“But we knew, throughout the middle, we had our boundary options, and we could execute them, and we would get close. The thought was to always get a guy in during the last five overs and then put them under pressure.”

Forgetting the past

For the Proteas, more than any other team in cricket, they have to handle the baggage of never having won a World Cup in either T20 or One-Day cricket. New Zealand haven’t either but the Black Caps seldom start a tournament as favourites.

The Proteas of previous generations have gone into various white-ball tournaments as favourites and always come up short. The scar tissue is there but the current crop, several of whom have been members of various doomed campaigns, are doing their best to downplay the bad memories.

One of the men who has experienced World Cup defeat is hard-hitting middle-order batsman David Miller. He smashed two sixes off the final over against Pakistan to help South Africa get over the line, and was in a positive frame of mind going into the tournament.

“I genuinely don’t like to overthink the past in the sense of taking on baggage and stuff like that,” Miller said this week.

“The famous old saying is that you’re only as good as your next game. They normally say it is your last game, but Hashim [Amla] always said it to me as your next game.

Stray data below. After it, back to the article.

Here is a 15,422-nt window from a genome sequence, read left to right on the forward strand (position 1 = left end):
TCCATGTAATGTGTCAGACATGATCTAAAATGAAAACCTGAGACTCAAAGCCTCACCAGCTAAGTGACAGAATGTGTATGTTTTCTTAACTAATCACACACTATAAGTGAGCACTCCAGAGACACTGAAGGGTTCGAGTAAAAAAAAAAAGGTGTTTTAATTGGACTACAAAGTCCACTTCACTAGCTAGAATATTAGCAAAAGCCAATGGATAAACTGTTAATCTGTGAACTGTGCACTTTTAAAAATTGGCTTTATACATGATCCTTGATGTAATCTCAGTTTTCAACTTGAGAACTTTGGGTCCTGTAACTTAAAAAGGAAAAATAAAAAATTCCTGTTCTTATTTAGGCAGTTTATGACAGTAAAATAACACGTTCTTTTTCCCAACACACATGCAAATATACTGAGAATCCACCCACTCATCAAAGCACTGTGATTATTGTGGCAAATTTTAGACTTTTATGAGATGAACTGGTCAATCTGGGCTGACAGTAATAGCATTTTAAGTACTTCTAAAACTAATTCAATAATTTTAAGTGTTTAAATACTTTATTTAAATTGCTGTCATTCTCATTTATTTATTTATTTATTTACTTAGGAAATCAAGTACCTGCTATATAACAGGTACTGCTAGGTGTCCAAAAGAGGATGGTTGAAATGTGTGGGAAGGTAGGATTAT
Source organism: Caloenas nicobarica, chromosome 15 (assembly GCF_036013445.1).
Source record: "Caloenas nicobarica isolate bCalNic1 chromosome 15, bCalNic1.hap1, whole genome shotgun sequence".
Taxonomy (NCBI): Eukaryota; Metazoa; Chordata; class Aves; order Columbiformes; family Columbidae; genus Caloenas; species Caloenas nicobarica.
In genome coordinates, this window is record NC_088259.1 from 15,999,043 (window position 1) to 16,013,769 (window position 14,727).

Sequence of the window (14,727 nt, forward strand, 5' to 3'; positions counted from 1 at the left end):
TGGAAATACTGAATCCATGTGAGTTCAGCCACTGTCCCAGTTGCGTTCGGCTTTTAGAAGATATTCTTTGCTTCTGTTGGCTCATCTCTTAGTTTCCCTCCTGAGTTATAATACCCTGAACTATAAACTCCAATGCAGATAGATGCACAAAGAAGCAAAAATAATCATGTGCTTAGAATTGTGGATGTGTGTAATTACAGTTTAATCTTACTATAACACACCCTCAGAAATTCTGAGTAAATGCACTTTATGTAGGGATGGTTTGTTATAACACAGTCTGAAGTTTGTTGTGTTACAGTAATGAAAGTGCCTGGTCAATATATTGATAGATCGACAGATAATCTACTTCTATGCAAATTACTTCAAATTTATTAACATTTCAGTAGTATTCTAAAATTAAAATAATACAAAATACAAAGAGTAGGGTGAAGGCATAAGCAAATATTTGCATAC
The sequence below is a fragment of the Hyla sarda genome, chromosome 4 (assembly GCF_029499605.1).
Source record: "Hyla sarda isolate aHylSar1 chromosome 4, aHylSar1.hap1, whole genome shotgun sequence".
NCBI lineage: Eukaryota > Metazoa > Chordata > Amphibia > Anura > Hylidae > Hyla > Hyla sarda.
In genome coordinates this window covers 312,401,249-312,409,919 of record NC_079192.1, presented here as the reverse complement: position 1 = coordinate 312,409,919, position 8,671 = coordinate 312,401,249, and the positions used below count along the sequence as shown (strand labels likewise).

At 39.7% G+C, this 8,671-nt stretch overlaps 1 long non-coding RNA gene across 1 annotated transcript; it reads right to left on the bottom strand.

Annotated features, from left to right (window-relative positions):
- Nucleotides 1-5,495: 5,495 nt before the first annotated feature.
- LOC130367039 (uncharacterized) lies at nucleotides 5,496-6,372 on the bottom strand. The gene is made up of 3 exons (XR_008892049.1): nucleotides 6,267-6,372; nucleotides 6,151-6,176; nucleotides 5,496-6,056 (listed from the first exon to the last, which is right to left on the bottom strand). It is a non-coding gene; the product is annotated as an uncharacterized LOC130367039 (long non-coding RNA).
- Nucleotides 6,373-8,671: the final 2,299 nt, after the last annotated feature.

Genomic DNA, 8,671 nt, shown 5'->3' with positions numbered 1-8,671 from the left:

“Yes, there’s a lot of chat about the past and this and that. But it’s about controlling what we can think of in the moment. I know it’s clichéd, but it really does help if you reset the clock and just prepare really well, and control each game as it comes.

“It’s difficult to win a World Cup. Only one team can win. So things have got to go your way. Yes, in the past things haven’t gone our way. But it’s not something we’re shying away from. We realise it’s a great opportunity to change our lives as players and as a team.”

Downplaying the amount of baggage the team carries with each passing tournament failure has been a theme in the build-up. Journalists have dutifully raised the subject and everyone from Miller and Rababa to skipper Bavuma and Markram, have shrugged it off.

“I don’t even actually like to talk about that – baggage or whatever. What’s happened in the past has happened in the past,” Rabada said.

“I don’t want to talk about it too much. We have a challenge that’s in front of us. No one has tried to lose games in the past, and we’re coming in with the same mentality. Whether we have baggage or not, it’s not worth talking about.”

The Proteas lack some experience and they lack a proven record at International Cricket Council tournaments. But this time around they also lack the pressure of being in the conversation about being potential winners.

No one gave them a chance when they needed 47 runs with three overs to go against Pakistan, but they somehow prevailed. Self-belief is vital because past experience means that no one outside their camp believes they can win a World Cup. And that suits them just fine. DM